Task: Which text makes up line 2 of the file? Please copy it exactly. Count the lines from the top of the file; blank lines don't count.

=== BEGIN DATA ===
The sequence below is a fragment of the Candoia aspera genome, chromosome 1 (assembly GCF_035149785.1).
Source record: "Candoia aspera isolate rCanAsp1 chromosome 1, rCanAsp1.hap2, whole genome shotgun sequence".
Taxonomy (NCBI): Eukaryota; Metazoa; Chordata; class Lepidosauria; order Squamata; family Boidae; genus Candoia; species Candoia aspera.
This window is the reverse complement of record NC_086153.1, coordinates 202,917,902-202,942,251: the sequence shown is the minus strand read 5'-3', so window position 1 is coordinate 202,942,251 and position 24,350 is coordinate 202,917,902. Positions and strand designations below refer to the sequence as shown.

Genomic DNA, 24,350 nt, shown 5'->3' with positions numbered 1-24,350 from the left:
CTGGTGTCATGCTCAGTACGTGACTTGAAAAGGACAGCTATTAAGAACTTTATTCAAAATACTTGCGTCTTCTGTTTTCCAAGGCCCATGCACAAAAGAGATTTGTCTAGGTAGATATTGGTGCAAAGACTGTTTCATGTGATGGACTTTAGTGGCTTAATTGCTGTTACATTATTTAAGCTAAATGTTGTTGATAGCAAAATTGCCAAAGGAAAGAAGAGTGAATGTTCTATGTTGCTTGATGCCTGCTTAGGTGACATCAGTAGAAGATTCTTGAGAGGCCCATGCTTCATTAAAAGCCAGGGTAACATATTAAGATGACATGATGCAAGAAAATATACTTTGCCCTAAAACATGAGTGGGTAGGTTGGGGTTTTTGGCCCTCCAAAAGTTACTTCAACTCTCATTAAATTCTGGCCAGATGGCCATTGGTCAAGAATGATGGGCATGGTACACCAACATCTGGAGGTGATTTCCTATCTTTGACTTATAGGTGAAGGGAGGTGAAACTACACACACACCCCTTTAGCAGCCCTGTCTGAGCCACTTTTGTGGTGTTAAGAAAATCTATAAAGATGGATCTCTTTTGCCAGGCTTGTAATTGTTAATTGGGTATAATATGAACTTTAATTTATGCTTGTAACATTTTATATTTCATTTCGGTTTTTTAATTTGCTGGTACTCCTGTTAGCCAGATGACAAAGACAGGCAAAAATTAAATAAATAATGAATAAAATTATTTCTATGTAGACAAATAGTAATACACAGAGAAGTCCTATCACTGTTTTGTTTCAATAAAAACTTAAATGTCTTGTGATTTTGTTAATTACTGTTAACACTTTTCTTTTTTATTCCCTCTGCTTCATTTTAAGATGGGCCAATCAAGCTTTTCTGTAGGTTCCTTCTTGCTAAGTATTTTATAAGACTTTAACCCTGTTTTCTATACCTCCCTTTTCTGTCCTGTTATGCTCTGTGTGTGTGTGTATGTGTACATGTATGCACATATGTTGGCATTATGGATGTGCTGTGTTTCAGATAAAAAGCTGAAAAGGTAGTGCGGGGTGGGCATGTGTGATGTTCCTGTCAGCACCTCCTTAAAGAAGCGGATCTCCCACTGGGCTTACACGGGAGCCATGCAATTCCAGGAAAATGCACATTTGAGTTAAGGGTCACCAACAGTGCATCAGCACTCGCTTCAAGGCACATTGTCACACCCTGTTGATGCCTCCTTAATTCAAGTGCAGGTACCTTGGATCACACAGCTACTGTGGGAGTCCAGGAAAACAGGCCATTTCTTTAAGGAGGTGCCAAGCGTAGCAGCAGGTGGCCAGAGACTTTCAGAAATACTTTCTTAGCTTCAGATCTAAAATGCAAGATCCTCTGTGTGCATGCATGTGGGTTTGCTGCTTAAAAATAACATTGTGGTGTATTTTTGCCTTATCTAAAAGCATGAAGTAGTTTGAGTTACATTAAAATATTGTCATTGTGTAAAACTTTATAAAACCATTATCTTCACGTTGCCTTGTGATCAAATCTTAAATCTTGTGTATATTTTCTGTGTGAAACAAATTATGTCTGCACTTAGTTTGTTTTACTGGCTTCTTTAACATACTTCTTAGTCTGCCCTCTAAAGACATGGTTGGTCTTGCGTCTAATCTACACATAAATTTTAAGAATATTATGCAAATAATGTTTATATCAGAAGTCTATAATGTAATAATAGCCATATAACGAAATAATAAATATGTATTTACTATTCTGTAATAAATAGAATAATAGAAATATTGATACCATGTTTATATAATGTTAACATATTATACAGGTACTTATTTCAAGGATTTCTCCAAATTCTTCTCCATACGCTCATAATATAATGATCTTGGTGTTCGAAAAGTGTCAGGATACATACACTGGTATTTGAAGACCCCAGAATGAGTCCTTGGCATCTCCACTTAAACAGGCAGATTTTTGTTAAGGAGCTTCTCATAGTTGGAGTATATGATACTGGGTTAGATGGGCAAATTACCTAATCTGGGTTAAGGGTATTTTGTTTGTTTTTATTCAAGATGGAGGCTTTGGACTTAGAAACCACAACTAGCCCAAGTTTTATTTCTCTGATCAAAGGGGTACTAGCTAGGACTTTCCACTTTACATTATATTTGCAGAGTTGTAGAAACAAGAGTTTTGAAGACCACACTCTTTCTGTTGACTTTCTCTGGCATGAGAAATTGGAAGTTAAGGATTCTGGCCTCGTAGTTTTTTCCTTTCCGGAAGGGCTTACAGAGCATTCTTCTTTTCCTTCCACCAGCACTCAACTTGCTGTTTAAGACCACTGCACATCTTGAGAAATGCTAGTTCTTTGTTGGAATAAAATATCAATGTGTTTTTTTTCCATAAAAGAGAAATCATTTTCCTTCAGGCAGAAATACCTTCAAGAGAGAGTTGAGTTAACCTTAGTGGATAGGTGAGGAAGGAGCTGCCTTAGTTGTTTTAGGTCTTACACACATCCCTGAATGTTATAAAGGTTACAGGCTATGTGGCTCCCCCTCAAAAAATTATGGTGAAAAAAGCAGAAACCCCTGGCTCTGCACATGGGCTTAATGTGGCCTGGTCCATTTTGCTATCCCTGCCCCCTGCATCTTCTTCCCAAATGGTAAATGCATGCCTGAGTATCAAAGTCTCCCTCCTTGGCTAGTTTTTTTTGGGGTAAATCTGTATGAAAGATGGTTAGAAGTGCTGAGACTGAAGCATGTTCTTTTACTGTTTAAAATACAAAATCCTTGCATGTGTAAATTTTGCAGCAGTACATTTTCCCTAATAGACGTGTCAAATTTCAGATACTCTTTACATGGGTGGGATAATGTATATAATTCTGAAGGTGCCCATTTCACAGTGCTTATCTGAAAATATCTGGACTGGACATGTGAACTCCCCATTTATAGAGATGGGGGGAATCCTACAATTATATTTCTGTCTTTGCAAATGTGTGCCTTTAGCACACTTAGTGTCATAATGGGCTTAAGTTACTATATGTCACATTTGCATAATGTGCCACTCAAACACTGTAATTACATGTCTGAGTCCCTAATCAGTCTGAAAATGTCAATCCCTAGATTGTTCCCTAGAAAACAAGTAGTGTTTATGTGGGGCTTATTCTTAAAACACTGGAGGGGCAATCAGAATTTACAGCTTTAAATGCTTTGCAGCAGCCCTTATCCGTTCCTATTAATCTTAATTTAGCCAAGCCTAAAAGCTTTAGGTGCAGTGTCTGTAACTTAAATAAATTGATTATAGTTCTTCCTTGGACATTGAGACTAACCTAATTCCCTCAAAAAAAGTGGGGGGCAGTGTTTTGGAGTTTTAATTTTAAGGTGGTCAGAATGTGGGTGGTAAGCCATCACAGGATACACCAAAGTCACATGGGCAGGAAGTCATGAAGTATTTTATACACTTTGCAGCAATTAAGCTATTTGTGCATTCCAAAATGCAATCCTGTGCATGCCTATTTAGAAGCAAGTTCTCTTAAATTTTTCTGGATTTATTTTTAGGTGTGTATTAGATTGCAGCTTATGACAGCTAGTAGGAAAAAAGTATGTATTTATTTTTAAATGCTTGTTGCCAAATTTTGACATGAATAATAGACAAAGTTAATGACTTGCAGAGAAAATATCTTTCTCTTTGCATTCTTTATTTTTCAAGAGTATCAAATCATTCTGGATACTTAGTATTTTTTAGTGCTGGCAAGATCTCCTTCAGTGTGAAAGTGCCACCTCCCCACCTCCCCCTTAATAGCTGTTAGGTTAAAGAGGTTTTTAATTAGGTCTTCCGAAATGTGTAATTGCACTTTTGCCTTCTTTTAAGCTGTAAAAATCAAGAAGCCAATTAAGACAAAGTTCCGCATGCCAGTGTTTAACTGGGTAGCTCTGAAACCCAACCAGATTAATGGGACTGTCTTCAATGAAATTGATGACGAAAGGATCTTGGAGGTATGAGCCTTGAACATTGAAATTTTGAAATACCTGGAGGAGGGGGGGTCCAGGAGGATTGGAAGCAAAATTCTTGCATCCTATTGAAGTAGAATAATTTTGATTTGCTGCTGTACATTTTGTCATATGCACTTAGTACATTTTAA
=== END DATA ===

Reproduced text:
Source record: "Candoia aspera isolate rCanAsp1 chromosome 1, rCanAsp1.hap2, whole genome shotgun sequence".